That's not what I gathered from their official response to the deprecation. But the major problem with WebSQL for Mozilla seems to be this:
>We don’t think it is the right basis for an API exposed to general web content, not least of all because there isn’t a credible, widely accepted standard that subsets SQL in a useful way. Additionally, we don’t want changes to SQLite to affect the web later
edit: and once again: security might have been a deciding factor, too.
I'd be far more worried about the mess at the core of the web, css and rendering, than about exploitable bugs of SQLite.
The fact that a RCE in SQLite is HN worthy is indicative of that.
Browsers have tons of RCE that are fixed every year, but it happens silently because everybody is so numbed to it.
The quoted argument is a copout of them.
HTML is also a "Living Standard" a.k.a. we just implement whatever we feel like, and write it down once we feel like it has stabilised a bit. They could have done the same for SQL, but NoSQL was en vogue at the time so they pretended that SQL needs to somehow hold up to much higher standards than the usual mess they produce.
SQLite is probably one of the few pieces of software that is actually trustworthy, unlike the dumpster fires of C++ and feel good essays, that we call browsers.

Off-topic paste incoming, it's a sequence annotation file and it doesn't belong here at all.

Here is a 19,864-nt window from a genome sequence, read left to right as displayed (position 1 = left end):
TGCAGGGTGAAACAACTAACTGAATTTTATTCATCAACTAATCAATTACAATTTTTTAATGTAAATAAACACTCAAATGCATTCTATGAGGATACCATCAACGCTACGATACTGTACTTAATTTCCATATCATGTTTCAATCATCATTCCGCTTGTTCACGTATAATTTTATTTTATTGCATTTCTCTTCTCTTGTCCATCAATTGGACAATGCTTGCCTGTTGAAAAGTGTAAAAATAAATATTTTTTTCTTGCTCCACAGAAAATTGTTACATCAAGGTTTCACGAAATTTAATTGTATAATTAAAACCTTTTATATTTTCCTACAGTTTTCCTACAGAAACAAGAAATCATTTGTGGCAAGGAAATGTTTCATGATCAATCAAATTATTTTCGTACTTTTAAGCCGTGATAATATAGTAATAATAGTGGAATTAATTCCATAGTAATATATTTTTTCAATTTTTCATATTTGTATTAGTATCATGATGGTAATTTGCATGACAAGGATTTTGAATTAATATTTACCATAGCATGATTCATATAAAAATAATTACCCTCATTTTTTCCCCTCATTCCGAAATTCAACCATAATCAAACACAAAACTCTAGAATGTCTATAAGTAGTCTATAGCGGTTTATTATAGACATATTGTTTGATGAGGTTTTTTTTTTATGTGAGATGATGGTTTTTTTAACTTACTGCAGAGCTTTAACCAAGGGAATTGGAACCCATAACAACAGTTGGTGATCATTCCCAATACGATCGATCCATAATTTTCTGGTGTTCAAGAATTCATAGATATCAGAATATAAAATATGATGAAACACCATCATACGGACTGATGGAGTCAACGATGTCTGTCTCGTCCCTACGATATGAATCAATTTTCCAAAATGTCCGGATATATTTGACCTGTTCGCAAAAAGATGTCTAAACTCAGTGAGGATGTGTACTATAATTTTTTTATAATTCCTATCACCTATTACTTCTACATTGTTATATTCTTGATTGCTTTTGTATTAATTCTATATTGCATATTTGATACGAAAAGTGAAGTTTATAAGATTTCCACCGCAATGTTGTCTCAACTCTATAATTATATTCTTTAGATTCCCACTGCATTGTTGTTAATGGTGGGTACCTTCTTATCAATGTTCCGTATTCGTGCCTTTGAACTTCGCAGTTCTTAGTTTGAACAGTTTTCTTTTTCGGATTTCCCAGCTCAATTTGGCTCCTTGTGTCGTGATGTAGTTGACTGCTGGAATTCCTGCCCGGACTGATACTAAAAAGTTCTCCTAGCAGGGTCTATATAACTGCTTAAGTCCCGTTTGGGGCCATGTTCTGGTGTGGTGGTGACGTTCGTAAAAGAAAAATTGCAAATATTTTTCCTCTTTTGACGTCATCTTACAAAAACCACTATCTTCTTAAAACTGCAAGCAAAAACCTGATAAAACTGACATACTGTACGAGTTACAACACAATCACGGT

Blink is a fork of Webkit, an engine soo much better than the alternatives, that it almost over-night became the de-facto standard.
Did webkit ruin the web?
Eventually apple and google disagreed and blink was forked of off webkit.
The same thing would have happened to SQLite as the foundation of a living WebSQL spec.
It's ironic that Mozilla pushed IndexedDB through, yet they were among those too lazy to provide their own implementation. Instead they simply dump everything into SQLite, same strategy done by Apple.
They left it to google to implement the only differing implementation based on LevelDB.
But hey, it's totally important to have multiple independent implementations...
What would be your opinion if everybody just decided to use Google's implementation of WebRTC wholesale, rather than building out their own systems? What if Mozilla decided to rebase on top of Blink, and give up on building its own rendering engine, tomorrow?
Like I said, webkit and blink are the perfekt example for this.
As for the first point. It doesn't really matter if they have their own glue code, all the important parts are shared.
If Google got their way, we'd be shipping modified LLVM bitcode to clients ("PNacl"), and every browser would be shipping some random fork of LLVM stuck in the past forever. If Microsoft got their way, GMail would be an ActiveX plugin.
Gecko has massive improvements over Webkit/Blink, btw - WebRender is huge.
Having different organisations with different goals is what prevents these scenarios.
Otherwise the webkit blink thing wouldn't have been successfull.
Mozilla could also have forked blink and started replacing it with rust, and you would've gotten the same improvments.
Mozilla could have taken SQLite as a foundation, started a living spec, and immediately begun translating the codebase to rust.
The effort would have been the same as for their half assed IndexedDB stuff, but the result
would have been much better.
It doesn't matter where a code base comes from, it matters where it goes to. And when it comes to